A lot of synthwave acts, they’re coming more from that EDM perspective, where there’s not a lot of bands or musical groups. For me, when you’re making a record, sometimes when you bring it into a rehearsal space and play with a band, you’ll hear parts of songs that you don’t hear in the studio. It’s a great way to generate new ideas. 

Speaking from my own experience, If I play something a million times, I feel like I’ve exhausted everything I can do with it, and it’s not until I play it with other people that I start to see things I didn’t see before.

It’s true, and there’s so much of that in the 80s. The producers of the 80s are so valuable to the music that came out. When you hear things like how David A. Stewart from Eurythmics wrote and produced songs with Tom Petty, you would never think that. But that’s why we have “Don’t Come Around Here No More,” and those drum sounds. There was a lot of collaboration in the 80s, or a lot of the stuff Rick James did, or a lot of the stuff that Nile Rodgers did with Michael Jackson and Madonna. Quincy Jones, you know? Bringing this musicality to pop music that, to me, is why I love the 80s so much.

Songs like “Borderline” from Madonna, yeah, it’s a pop song, but the instrumentation and the musicality is really intense. Or a lot of Michael Jackson’s Thriller. The fact that Stevie Ray Vaughn and Randy Rhoads played with Michael Jackson. The instrumentation, I mean, these are legends. The 80s are full of these collaborations, kind of like the 60s. A lot of these players with the Rolling Stones and the Beatles, guys like Billy Preston or Jeff Beck. These guys are the innovators, too. That’s not what you think of when you think of the 80s. You think of the artist, but there’s a lot of people behind those sounds. I think now it’s starting to get the respect it deserves.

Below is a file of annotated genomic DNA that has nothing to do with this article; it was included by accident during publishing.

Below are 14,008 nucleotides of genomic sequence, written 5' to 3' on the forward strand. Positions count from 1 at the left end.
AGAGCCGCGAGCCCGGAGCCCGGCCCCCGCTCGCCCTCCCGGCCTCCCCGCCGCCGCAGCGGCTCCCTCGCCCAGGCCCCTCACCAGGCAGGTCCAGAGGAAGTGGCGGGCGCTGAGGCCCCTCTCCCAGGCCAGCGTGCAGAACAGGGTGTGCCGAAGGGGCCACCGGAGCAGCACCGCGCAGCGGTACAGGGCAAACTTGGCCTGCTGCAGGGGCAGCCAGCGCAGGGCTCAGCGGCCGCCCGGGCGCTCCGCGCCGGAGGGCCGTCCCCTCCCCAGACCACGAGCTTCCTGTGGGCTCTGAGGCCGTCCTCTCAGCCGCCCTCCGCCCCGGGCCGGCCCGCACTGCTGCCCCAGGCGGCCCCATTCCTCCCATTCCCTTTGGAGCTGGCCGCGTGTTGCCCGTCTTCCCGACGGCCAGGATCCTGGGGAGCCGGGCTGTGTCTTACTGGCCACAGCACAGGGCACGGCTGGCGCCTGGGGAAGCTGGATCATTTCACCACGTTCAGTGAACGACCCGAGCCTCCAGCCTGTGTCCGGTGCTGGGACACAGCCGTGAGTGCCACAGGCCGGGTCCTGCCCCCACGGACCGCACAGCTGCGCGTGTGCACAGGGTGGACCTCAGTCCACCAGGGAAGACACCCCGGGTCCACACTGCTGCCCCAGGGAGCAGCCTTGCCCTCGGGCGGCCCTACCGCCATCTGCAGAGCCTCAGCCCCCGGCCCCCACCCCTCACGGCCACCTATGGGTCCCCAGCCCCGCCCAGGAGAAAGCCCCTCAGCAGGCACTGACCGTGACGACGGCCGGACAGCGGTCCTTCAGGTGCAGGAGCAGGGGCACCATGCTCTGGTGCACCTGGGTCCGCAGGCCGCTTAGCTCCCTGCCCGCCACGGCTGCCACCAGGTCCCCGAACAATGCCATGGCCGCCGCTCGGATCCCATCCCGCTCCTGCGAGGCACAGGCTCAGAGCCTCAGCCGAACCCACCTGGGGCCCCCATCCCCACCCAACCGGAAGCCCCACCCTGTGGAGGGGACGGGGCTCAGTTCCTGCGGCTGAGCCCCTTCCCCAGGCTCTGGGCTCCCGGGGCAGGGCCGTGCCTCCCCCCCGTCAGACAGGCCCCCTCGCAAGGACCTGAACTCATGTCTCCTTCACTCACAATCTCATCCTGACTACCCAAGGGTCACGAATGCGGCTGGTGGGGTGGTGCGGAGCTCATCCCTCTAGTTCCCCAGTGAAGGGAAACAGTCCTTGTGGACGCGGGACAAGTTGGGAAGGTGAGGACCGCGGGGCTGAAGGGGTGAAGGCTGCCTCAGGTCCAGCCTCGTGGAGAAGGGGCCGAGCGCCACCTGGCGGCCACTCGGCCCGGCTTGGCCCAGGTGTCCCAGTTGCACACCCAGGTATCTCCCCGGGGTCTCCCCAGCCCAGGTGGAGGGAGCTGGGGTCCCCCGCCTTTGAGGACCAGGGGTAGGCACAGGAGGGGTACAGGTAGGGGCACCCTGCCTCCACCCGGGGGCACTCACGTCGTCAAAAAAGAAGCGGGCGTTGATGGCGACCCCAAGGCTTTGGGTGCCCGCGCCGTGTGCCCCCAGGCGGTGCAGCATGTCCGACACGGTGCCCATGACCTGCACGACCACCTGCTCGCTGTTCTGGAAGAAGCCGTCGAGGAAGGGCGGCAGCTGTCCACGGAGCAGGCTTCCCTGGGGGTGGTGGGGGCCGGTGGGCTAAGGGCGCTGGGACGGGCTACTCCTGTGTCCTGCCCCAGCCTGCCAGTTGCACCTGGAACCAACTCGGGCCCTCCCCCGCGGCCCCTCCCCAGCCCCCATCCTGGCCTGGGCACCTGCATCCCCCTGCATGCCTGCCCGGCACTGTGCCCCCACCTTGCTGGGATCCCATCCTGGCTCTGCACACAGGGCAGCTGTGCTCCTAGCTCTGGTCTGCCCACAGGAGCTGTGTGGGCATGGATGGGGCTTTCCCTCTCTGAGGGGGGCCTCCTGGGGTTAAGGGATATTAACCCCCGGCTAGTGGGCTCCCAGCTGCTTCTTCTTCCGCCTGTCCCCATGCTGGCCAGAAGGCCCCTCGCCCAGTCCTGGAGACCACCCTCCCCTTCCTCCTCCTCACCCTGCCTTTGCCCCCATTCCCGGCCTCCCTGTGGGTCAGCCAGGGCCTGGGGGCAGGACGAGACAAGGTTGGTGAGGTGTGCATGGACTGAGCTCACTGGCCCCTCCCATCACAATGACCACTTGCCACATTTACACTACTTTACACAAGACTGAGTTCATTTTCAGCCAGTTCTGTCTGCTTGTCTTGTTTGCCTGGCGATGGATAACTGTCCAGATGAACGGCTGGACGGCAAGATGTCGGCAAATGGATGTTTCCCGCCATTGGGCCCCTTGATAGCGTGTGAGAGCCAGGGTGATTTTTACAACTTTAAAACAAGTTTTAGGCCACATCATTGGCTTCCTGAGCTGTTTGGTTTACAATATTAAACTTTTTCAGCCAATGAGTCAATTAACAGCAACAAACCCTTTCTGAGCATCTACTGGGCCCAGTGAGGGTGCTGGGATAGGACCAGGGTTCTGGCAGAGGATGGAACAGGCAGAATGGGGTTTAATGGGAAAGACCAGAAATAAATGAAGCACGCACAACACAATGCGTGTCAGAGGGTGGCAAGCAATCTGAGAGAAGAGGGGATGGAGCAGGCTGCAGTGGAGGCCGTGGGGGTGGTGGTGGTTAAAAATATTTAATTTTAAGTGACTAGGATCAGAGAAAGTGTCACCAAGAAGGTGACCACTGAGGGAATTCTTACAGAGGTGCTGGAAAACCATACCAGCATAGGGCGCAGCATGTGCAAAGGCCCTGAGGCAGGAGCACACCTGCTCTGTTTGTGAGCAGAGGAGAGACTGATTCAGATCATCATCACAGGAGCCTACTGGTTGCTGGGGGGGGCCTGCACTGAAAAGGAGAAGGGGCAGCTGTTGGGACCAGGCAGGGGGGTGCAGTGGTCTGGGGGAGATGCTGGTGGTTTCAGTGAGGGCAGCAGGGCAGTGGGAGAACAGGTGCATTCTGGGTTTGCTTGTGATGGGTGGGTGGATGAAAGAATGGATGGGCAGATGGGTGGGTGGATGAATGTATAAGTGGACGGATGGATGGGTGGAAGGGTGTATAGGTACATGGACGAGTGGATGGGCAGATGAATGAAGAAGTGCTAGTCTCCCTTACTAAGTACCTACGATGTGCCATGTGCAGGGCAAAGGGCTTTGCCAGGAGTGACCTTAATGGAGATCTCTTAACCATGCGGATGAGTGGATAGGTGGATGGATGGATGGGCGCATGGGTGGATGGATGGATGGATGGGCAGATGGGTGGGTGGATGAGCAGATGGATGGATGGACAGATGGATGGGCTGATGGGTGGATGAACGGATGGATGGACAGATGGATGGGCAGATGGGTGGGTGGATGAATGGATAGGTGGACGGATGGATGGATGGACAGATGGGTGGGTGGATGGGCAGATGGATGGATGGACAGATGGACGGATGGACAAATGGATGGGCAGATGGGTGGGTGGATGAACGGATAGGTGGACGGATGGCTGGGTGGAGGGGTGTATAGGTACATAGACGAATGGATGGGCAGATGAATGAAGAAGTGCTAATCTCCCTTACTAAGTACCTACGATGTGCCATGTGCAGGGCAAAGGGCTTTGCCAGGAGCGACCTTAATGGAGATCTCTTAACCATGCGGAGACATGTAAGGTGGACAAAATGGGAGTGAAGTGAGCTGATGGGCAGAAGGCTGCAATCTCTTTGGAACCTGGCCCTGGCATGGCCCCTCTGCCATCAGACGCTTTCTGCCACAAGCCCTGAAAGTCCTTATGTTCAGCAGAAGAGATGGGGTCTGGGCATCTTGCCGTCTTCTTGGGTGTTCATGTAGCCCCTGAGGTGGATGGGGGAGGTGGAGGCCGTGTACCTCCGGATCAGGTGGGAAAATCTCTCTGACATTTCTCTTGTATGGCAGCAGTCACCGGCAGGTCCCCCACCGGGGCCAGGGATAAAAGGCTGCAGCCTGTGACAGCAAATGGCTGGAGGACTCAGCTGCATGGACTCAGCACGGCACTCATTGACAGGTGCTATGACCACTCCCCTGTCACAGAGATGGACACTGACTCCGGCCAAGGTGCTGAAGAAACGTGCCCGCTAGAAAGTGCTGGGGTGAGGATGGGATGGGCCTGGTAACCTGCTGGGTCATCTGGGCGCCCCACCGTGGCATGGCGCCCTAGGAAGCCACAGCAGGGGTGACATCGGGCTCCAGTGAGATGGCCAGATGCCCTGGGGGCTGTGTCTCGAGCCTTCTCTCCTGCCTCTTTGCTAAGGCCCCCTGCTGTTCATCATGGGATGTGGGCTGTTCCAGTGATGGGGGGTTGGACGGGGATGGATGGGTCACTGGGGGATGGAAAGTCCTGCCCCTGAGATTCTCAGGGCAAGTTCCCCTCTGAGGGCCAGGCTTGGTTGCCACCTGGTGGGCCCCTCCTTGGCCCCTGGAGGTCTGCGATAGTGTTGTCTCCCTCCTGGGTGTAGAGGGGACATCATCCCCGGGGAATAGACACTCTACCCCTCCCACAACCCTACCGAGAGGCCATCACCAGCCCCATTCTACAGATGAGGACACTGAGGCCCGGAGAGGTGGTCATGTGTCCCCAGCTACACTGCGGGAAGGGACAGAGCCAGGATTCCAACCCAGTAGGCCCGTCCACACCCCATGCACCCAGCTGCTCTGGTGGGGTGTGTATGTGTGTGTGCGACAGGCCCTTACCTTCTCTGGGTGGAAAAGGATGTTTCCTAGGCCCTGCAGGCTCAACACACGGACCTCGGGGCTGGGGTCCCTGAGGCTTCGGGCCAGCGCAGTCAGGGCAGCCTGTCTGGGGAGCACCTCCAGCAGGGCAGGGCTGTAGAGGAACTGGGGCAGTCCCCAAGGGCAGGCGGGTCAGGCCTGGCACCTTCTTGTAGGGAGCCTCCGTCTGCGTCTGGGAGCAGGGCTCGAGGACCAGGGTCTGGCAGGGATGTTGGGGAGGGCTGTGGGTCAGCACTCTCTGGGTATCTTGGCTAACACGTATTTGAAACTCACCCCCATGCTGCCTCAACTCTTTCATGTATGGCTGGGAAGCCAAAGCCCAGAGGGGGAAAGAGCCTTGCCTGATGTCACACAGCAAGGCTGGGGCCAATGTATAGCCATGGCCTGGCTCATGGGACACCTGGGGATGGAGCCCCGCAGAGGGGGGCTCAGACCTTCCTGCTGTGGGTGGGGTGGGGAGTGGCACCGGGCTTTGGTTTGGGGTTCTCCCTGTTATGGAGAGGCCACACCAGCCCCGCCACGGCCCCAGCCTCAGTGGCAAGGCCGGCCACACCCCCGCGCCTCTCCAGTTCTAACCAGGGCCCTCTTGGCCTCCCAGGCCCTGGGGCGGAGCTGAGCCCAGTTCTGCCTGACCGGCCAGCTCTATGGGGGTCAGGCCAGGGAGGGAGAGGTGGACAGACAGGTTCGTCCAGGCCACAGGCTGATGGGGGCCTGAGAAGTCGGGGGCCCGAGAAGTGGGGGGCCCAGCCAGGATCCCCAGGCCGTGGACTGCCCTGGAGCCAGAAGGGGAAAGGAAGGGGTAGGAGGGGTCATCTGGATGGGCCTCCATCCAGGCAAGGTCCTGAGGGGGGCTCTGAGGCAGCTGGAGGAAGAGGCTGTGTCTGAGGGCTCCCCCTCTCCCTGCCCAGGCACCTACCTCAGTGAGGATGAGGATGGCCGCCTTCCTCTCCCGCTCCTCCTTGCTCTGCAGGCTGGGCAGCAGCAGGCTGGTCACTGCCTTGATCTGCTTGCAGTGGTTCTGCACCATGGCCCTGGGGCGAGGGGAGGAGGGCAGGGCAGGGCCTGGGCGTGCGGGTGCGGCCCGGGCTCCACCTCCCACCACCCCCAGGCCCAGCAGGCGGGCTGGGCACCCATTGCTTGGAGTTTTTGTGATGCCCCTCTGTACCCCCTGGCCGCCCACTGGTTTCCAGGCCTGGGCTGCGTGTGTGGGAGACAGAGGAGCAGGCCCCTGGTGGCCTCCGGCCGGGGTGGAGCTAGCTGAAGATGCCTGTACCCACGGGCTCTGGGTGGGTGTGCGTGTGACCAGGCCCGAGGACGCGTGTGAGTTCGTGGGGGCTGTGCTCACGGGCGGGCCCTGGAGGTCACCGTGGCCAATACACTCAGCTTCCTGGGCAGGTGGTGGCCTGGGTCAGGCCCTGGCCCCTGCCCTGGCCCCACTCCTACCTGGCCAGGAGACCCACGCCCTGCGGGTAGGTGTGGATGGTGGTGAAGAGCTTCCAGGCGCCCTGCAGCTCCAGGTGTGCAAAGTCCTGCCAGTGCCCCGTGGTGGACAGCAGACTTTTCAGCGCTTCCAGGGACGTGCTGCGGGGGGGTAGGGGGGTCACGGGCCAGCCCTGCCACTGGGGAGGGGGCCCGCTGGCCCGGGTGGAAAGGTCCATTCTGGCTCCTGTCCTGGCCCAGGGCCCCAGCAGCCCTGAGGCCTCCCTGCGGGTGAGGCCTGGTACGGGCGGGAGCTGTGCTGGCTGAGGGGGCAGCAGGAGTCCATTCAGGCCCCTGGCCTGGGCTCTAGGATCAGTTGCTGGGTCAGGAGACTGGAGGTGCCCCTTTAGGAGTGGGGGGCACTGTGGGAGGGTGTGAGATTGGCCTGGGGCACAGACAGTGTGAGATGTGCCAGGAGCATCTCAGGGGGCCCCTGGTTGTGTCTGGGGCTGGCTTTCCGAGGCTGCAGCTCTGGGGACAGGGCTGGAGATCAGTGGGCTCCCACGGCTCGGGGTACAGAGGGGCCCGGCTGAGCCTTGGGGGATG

There’s other artists that we’re very influenced by, like the Talking Heads, who you don’t typically think of as a new wave band, but they’re part of that CBGB’s thing too. One of our songs on the new record, I would say, is very Blondie/Talking Heads. Their 80s stuff.

I’m excited to release new music, but we do value this record, and we’re still promoting and pushing it. We’re not done promoting this record. We’re not at the point yet where we’re just talking about what’s next. We’re still excited about our debut.

Do you have any musical New Year’s resolutions for 2018?

I want to try to play a city we’ve never played. That’s a pretty soft resolution, but Josh and I have talked about wanting to explore new cities and new markets, maybe get out of our comfort zone a little. Retroglyphs has already played New York, New Jersey, Delaware, Philly, and DC, so we’re hoping to expand. I don’t want to say any one city in particular. We’ve thought of a few at the top of our list, like Austin, Denver, LA, San Francisco, Boston, you know. We’re trying to look for good opportunities. We’re talking to people in pretty much all of those cities about doing shows.

We’re just hoping everything lines up and we’re able to get out and do something. God be willing, it is a resolution, so it has to happen, right?


To keep up with blog updates, follow The All Scene Eye on Twitter or Facebook

Leave a Reply